Joe Biden and top Democrats are scrambling for a strategy to counter Republican restrictions on women’s reproductive rights amid the fallout from a Texas statute that has banned abortions in the state from as early as six weeks into pregnancy – but the options available to the administration are thin.
The conservative-dominated supreme court in a night-time ruling refused an emergency request to block the Texas law from taking effect, in a decision that amounted to a crushing defeat for reproductive rights and threatened major ramifications in other states nationwide.
Even as the US president on Thursday accused the court of carrying out an assault on vital constitutional rights and ordered the federal government to ensure women in Texas retained access to abortions, the future of reproductive rights remains in the balance.
The challenges facing Biden and Democrats reflect the deep polarization of Congress, and the difficulty in trying to force bipartisan consensus on perhaps the most controversial of issues in American politics.
Now, top Democrats in Congress have developed a multi-part strategy to roll back restrictions pushed by Republican-led states that rests on attempting to codify abortion rights protections into federal law – and potentially to reform the supreme court.
The House speaker, Nancy Pelosi, announced on Thursday that Democrats would vote within weeks to pass the Women’s Health Protection Act, a bill that would ensure the right to access an abortion and for medical providers to perform abortions.
“Upon our return, the House will bring up congresswoman Judy Chu’s Women’s Health Protection Act to enshrine into law reproductive healthcare for all women across America,” Pelosi said in a statement that also admonished the court’s decision.
Separately, liberal Democrats led by progressives including the New York congresswoman Alexandria Ocasio-Cortez are urging Biden to strike down other restrictions on access to abortions and the Hyde amendment, a measure that prohibits federal funding for most abortions.
Seizing on the Texas decision, liberal Democrats have also called anew for an expansion of the supreme court from nine to 13 seats, which would enable Biden to appoint four liberal-leaning justices to shift the politics on the bench.
The legislative response is aimed at reversing more than 500 restrictions introduced by Republican state legislatures in recent months and “trigger laws” that would automatically outlaw abortions if the supreme court overturned its ruling in the landmark Roe v Wade case that was supposed to cement abortion rights in the US.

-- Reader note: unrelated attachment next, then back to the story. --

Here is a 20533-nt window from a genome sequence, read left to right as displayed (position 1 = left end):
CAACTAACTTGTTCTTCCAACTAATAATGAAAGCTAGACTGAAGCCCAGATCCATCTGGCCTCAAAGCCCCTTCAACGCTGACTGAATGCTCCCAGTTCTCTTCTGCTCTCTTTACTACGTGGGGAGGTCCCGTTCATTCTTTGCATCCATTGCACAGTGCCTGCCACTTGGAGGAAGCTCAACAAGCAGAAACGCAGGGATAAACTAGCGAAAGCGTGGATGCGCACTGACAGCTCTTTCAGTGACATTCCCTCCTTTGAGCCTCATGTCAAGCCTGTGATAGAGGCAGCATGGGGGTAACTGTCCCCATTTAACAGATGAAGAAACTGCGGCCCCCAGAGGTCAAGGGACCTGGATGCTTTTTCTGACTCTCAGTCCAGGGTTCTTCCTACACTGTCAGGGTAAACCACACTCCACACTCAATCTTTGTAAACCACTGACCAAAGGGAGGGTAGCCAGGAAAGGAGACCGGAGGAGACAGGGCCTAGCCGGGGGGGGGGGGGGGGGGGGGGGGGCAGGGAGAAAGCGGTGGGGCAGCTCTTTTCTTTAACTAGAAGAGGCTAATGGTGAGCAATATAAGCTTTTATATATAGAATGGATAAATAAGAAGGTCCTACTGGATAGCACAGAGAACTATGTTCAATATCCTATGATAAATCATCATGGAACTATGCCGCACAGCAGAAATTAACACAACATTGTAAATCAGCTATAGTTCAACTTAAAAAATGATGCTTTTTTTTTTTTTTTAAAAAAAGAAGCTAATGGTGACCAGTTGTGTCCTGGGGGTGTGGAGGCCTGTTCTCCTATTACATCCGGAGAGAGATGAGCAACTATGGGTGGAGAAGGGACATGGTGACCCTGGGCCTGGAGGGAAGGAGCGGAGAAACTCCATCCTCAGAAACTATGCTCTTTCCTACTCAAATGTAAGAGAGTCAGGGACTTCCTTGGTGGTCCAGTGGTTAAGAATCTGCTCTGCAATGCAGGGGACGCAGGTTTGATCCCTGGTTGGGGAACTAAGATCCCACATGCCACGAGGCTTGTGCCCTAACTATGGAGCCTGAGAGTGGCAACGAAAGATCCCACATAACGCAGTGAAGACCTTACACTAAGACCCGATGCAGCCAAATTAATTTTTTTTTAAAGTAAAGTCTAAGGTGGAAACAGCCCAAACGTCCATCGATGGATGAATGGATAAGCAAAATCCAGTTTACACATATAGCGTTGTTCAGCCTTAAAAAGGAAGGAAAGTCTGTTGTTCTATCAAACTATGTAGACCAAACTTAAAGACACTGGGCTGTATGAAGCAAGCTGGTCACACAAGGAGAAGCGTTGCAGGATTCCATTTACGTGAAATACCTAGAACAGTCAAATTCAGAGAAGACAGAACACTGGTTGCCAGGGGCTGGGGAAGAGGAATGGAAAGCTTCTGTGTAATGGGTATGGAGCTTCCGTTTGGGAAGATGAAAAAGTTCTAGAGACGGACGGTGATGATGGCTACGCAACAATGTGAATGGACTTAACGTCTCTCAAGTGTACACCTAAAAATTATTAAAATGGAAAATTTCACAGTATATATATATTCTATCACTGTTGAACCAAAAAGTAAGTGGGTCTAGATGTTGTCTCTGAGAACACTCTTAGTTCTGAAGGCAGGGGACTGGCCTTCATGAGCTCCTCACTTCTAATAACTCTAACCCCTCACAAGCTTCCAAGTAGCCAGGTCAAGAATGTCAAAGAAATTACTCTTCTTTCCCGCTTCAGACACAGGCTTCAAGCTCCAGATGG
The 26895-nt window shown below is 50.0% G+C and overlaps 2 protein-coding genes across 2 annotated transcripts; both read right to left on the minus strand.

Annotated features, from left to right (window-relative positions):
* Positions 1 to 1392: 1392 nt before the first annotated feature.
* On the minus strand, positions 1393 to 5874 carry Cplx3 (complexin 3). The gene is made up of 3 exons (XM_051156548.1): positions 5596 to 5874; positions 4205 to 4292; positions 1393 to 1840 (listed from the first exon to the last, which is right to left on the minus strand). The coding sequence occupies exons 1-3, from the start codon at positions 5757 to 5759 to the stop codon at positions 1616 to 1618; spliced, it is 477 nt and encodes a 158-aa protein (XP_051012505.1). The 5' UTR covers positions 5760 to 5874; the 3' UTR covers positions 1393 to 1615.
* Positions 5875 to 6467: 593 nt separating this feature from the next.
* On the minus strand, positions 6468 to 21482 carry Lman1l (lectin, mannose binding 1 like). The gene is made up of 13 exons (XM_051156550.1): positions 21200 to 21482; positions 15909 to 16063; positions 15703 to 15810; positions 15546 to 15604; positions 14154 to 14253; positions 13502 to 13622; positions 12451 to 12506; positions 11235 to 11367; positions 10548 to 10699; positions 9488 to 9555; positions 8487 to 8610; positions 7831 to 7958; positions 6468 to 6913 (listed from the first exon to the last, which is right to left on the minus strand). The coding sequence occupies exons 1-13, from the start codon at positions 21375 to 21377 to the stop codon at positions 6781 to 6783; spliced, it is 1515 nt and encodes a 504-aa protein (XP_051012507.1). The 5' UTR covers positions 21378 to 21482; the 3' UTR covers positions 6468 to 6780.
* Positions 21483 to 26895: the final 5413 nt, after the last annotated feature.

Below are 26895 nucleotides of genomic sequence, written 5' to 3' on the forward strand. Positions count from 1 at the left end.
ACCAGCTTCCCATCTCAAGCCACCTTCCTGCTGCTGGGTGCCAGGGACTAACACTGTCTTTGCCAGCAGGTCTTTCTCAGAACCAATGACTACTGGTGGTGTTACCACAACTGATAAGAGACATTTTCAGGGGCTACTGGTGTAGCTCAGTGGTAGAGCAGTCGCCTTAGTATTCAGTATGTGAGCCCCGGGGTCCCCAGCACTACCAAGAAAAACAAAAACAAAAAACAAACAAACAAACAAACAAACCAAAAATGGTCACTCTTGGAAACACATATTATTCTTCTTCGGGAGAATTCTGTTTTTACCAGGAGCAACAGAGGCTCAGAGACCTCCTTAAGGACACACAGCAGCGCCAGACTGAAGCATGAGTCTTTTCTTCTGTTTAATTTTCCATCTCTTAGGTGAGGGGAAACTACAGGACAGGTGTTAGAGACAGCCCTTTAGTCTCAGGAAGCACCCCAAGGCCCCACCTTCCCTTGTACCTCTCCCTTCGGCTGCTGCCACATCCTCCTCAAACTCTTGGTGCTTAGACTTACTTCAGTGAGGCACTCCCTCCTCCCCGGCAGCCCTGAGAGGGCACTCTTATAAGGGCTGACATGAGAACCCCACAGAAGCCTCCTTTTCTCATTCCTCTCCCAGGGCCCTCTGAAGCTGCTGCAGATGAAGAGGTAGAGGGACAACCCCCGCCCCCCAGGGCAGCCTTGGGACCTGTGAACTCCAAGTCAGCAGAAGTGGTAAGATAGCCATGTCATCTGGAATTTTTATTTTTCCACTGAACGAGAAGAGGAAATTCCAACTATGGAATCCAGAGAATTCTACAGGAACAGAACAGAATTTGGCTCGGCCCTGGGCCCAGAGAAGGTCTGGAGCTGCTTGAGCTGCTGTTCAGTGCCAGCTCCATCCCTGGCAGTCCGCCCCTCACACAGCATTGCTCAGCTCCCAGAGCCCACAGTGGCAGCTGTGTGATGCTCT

But while such protections are almost certain to be straightforwardly approved by the Democratic-controlled House, all of the proposals face a steep uphill climb in the face of sustained Republican opposition and a filibuster in the 50-50 Senate.
The Senate filibuster rule – a procedural tactic that requires a supermajority to pass most bills – was in part why the Senate Republican leader, Mitch McConnell, focused on stacking the supreme court with conservative justices rather than pursue legislation to enact abortion restrictions at a federal level.
Forty-eight Democrats currently sponsor the Women’s Health Protection Act in the Senate. Two Republicans – Senators Susan Collins and Lisa Murkowski – have previously indicated support for abortion rights, but the numbers fall far short of the 60-vote threshold required to avoid a filibuster.
Against that backdrop, a majority of Senate Democrats have called for eliminating the filibuster entirely. But reforming the filibuster requires the support of all Democrats in the Senate, and conservative Democratic senators including West Virginia’s Joe Manchin and Arizona’s Kyrsten Sinema are outspoken supporters of the rule.
The broad concern demonstrates how urgent the issue has become for Democrats, and with the Texas law in effect after the failure of the emergency stay, many reproductive rights advocates worry that Democrats will be unable to meet the moment with meaningful action.